We ride Toronto’s new Airport train: The Union Pearson Express (UP Express)

A little less than a year ago, to coincide with the Toronto Pan American Games, the Canadian city finally upgraded the public transport options between their major International Airport, Pearson, and the city’s primary train station in the centre of town, Union – introducing an express train service dubbed the UP (Union Pearson Express).

Before, you had two options: jump into a CA$55+ taxi, which – though served at a set fare – is an expensive option for solo travellers, or a bus to train option which, though an incredible affordable CA$3, was a lengthy and often difficult affair when lugging around a suitcase. An express train was something the city needed for a long time, and I had the opportunity to ride the new service not too long after it launched last year.

A look at the train's interior (Photo: Larry Heath)
A look at the train’s interior (Photo: Larry Heath)

Once we worked out where to board – Union Station still seemed to be finalising signage when we took the service – I was initially surprised by how underused it seemed. There were no queues, and the relatively small train had plenty of room – offering welcome comfort for travellers, with ample storage space and comfortable seats for the 25 minute journey, which runs every 15 minutes. Free wi-fi also serves as an added bonus for travellers, and TVs through the train fill you in on the service and your destination.

As a service, it’s unbeatable in terms of speed and quality – these are brand new trains, on a brand new track. It’s smooth, fast and makes the whole process of going to the airport from the city centre that much easier. So why was it underused? It came down to one thing: the cost.

At CA$27.50 (about AU$29) for the brief journey, it launched as one of the most expensive public transport options in the world. Even the $19 price tag for local Presto card users (their version of the UK’s Oyster Card or Sydney’s Opal) wasn’t enough to attract anticipated users. Though affordable for one traveller, the minute you were travelling as a pair, Taxis or Ubers became the cheaper  – if often lengthier – alternative. And if you were to travel to or from one of the other two stations on the route – Weston and Bloor – it seemed that even reduced rates from those stops just weren’t enough to pull users away from the existing GO transit network – even with the time it would save the customer.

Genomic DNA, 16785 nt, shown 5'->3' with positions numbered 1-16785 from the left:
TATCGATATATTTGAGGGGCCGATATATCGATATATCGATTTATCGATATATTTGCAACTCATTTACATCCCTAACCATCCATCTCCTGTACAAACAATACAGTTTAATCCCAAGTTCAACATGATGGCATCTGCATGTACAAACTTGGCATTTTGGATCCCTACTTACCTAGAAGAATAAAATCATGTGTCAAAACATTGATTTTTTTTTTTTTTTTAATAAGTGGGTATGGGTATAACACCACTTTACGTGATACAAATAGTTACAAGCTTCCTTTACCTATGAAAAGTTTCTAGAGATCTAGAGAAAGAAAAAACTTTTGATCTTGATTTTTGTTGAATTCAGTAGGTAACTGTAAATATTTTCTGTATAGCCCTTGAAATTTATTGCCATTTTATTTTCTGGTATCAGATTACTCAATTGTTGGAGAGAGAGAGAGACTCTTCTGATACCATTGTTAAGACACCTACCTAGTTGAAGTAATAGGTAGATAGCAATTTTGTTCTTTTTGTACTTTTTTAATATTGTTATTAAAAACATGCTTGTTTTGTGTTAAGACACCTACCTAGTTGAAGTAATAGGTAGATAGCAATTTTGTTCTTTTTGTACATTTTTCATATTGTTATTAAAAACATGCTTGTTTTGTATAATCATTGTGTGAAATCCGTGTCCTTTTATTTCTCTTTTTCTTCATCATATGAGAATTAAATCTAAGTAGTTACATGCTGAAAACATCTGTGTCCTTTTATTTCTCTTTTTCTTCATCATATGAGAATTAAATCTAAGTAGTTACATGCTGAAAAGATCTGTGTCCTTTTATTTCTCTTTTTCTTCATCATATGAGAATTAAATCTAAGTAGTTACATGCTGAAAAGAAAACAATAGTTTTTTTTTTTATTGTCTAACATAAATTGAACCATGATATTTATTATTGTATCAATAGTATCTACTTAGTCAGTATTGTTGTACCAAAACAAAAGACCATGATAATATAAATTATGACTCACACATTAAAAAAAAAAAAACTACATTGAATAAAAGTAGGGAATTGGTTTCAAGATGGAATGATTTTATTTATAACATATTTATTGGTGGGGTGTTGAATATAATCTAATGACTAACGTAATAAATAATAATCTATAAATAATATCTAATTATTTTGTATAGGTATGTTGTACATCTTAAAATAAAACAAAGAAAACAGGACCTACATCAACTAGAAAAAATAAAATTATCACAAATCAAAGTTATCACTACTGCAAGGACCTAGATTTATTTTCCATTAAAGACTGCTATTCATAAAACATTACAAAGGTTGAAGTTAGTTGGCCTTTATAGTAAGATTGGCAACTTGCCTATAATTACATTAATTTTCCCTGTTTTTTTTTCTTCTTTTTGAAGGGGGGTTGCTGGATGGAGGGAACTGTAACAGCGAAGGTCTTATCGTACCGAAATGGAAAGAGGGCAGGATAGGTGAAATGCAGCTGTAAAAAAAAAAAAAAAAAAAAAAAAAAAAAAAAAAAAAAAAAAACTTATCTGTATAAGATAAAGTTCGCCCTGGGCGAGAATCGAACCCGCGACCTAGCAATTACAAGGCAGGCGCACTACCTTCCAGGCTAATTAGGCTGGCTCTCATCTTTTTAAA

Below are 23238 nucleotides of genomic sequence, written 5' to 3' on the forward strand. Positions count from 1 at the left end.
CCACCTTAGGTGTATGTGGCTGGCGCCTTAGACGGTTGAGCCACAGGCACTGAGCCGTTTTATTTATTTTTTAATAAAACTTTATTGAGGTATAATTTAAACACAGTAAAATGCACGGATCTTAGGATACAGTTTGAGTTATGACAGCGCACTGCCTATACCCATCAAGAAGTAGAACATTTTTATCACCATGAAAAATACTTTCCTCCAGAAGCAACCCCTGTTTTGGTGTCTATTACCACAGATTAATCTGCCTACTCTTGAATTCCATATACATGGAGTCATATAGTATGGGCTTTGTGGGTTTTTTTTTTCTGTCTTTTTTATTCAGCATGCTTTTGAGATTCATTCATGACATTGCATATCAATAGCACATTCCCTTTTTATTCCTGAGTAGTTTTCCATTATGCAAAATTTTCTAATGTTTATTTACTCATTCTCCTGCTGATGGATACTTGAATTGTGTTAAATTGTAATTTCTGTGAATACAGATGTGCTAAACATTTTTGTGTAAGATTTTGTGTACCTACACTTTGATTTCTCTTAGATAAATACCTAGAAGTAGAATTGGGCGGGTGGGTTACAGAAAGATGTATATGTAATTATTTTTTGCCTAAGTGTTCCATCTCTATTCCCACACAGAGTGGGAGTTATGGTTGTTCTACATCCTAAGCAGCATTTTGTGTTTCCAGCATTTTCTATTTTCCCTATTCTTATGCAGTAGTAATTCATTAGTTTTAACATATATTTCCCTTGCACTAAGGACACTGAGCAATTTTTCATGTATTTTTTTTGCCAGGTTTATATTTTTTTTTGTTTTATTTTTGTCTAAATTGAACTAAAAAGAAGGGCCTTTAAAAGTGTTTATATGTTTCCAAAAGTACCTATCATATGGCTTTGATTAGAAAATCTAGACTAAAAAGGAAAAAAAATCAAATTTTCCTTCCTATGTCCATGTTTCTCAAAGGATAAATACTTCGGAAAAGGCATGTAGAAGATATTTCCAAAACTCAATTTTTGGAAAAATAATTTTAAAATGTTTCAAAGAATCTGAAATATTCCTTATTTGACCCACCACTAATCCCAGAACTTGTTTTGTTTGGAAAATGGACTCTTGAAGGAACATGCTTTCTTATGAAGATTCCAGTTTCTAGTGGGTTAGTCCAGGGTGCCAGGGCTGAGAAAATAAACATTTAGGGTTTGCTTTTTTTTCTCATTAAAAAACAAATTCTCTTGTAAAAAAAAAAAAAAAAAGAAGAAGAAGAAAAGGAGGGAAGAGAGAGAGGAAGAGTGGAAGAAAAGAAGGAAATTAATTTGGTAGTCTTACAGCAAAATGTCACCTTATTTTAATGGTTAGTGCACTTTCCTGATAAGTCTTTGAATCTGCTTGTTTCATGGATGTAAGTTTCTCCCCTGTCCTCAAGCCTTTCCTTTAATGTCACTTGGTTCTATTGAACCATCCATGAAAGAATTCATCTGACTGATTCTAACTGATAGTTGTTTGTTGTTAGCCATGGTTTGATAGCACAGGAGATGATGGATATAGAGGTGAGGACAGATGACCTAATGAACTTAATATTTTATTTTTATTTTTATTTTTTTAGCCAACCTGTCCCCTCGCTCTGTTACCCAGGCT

Route map of the UP Express (Source: viarail.ca)
Route map of the UP Express (Source: viarail.ca)

Thankfully, on March 9th of this year, Metrolinx – who oversees the UPX service – recognised the need to reduce the fare and did just that, bringing it down to a much more reasonable and affordable CA$12 (one way for adults), with a CA$3 discount if you travel on your Presto card. Concessions are also available for Seniors over 65 and travel is free if you’re 12 and under. A family of 2 adults, with up to 3 children 19 and under, can travel collectively for CA$25. Trips between one or two stops on the line were also reduced to bring them in line with a GO fare. If you’re in a rush, you can also buy your ticket on board the train with an additional $2 fee.

At the new price point, pending your final destination of course, use of the service seems inarguable. It’s faster and cheaper than Uber or a Taxi – and though more expensive than other public transport options, its ease of service, reliability and speed to get you to your destination makes it worth the extra dollars.

For more details, and to pre-book a service, head to: https://www.upexpress.com